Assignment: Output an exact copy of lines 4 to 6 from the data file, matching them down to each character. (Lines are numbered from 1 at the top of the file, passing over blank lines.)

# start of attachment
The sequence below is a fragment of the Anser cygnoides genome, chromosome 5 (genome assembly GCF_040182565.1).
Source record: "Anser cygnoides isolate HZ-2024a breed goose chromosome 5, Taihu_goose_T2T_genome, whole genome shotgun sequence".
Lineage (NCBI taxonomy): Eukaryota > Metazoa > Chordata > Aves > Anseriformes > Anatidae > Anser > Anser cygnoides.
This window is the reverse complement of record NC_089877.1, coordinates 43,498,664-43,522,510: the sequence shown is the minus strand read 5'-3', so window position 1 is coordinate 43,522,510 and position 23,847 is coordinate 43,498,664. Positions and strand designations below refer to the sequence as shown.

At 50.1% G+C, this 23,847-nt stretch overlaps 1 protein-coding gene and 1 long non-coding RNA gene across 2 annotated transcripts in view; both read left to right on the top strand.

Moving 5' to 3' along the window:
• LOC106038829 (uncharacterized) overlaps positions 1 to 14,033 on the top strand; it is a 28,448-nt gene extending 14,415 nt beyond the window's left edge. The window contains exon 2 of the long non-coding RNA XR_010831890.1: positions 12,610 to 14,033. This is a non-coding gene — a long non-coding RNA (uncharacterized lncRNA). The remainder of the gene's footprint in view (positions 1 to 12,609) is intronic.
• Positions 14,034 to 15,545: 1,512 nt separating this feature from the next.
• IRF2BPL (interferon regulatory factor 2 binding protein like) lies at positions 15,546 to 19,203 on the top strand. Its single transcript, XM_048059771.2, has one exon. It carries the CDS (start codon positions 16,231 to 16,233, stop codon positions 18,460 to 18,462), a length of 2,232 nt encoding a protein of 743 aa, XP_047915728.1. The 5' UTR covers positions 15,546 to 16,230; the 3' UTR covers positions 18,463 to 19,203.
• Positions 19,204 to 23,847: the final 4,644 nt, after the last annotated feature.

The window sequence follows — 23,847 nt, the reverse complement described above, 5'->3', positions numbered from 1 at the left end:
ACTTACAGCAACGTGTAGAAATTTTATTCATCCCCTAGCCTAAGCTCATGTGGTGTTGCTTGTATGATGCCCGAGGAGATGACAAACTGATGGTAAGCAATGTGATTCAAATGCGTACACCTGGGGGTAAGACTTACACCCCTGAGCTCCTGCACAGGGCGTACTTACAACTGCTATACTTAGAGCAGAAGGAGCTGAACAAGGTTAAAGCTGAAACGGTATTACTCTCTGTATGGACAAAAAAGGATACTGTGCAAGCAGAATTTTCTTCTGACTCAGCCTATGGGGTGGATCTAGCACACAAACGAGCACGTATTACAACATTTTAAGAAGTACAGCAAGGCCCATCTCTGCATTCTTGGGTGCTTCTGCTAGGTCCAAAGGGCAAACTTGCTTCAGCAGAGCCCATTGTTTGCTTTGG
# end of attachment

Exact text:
This window is the reverse complement of record NC_089877.1, coordinates 43,498,664-43,522,510: the sequence shown is the minus strand read 5'-3', so window position 1 is coordinate 43,522,510 and position 23,847 is coordinate 43,498,664. Positions and strand designations below refer to the sequence as shown.

At 50.1% G+C, this 23,847-nt stretch overlaps 1 protein-coding gene and 1 long non-coding RNA gene across 2 annotated transcripts in view; both read left to right on the top strand.

Moving 5' to 3' along the window: